1.23.13 Though I've been making a comedy series The Louise Log for the past five years, I've only recently realized that 'the cream does not rise' through the 78 hours of video uploaded to YouTube every minute. So for the past 90 days, all of my energy has gone into trying to understand how to find and connect to my audience.
Talking to people close to the huge web series successes Anyone But Me and Awkward Black Girl, it seems that both found online magazines which cater to the target demographic for their series. I've heard that if AfterEllen embeds a trailer/episode, you're pretty much guaranteed 50,000 views ... and that's an audience which includes members of the LGBT blogosphere which is a force in itself. Anyone But Me was on AfterEllen early on in its release. Similarly, Awkward Black Girl may have started its meteoric rise soon after it was on clutch.
Groups never occur to me as a first move. I always figure I'll just do it myself. But as someone pointed out recently (I think it was Gail Z. Martin in her excellent book '30 Days To Social Media Success') (warning: I'm still reading and taking notes from the book a month later... but I'm a slow reader) "It's a lot easier to tap into an assembled group than to gather your own."
A resource you're probably aware of to help you do this work is the alexa toolbar. If you've never heard of this, try it now. You can install it on Firefox and probably on other browsers. An astonishing richness of information for almost any website online is suddenly on your screen: Google ranks, US and worldwide, will be the blue numbers. Click on either of those and in the drop-down you'll see tabs for Audience (with complete demographics... education, kids/no kids, where they use the internet, age and gender) Related Links and more. For finding online or traditional press, blogs, whatever your target audience is engaged with, the Alexa toolbar is your BFF. For real.
Once upon a time I poo-pooed looking for celebrities or even Influencers to help with promotion. So confident was I that "the cream would rise" (and that I had the cream) and hey, who likes to be rejected or worse, ignored? HA.
Laura Hanna, a colleague (and a subversive filmmaker, editor and sound editor) recommended studying the strategies of Kony 2012, strategies based on enlisting the help of Influencers on twitter. (Google the question 'How did Kony 2012 go viral' for more details.) Taking tips from this method, Laura and her collaborators got over 80,000 views in the first days after uploading their Rolling Jubilee video.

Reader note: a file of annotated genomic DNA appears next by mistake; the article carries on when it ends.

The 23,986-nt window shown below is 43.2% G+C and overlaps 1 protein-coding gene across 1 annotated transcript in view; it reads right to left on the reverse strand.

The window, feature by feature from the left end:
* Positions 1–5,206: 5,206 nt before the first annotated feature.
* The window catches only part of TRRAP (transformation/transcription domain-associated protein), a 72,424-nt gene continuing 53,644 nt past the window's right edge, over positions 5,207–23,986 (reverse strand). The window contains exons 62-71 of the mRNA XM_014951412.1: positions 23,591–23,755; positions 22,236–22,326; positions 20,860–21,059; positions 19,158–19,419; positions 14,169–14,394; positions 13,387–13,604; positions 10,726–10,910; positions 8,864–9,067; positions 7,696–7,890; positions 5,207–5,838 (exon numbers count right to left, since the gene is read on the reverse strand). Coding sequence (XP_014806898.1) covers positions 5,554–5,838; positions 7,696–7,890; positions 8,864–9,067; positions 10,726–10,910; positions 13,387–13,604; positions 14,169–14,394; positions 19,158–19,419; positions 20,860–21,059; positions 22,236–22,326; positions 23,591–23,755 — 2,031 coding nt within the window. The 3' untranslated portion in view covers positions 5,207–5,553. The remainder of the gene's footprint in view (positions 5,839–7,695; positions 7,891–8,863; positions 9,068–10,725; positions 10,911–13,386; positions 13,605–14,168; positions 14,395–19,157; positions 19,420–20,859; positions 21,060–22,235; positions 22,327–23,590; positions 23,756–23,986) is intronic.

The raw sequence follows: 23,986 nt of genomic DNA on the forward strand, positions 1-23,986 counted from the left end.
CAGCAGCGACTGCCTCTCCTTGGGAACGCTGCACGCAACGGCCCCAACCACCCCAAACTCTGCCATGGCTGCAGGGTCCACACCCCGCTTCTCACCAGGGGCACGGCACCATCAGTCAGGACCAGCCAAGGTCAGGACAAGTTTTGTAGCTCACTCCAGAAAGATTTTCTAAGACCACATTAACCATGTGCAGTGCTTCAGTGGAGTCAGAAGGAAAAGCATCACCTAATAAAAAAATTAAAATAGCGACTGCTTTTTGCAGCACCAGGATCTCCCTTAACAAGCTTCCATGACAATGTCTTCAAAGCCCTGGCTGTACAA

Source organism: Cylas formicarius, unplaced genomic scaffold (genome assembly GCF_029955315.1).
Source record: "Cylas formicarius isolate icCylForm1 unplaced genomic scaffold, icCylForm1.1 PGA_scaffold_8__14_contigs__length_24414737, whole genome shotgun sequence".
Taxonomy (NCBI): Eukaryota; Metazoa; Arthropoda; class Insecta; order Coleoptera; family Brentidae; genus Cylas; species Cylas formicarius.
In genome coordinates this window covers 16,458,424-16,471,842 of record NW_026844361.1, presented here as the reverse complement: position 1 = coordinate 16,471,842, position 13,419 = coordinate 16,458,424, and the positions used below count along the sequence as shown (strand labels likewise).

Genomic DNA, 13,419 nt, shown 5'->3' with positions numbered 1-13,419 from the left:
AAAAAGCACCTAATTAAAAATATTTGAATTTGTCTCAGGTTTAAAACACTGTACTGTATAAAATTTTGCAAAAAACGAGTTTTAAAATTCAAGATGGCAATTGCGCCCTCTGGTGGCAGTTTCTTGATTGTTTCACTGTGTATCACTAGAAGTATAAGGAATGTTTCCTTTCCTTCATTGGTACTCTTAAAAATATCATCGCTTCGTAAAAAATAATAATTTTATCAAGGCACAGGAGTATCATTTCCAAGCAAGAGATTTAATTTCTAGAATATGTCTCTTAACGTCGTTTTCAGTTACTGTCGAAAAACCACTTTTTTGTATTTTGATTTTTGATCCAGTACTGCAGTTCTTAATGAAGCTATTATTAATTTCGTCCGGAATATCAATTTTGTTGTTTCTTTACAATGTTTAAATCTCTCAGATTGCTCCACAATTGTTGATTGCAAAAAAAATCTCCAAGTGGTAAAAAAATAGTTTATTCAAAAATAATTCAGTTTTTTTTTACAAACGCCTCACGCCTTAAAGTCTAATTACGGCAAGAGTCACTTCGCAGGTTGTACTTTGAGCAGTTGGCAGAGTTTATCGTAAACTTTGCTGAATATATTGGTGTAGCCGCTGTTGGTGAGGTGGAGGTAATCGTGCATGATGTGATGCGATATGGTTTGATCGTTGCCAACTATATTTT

My last suggestion is Emily Best's brand new, really well thought through and super-cool, alternative distribution/crowdsourcing site Seed&Spark. Whereas some crowdsourcing sites welcome everyone from inventors to musicians to backpackers-needing-a-plane-ticket, Seed&Spark is only for people making film and video.
An overly simplified explanation of what Seed&Spark offers is: it's a platform to ask for what you need to make the work and it's a pay-per-view distribution system.
But instead of asking for cash on Seed&Spark, here filmmakers make up something like a wedding registry- sandwiches for ten people for all the weekends in March, a minivan with driver for Feb 28th, a rural cabin for one week. And BONUS: when you give to a project, you get Sparks in return with which you can watch films on the site without having to pay cash.
The very simple but maybe critical fact here is that when people are giving at this level (as opposed to with a credit card) they'll be more connected to you and to your project in 3D, that their friends and family will be more connected, that the virality of facebook postings etc. will be organic.
This post started out as a comment responding to a discussion on this very subject on Kyna Morgan's Her Film Project LinkedIn group and things got out of hand with all the points to cover. Plus, I'd promised I was going to blog. You might want to join that group for more suggestions from thoughtful filmmakers who are figuring out how to break through the clutter.
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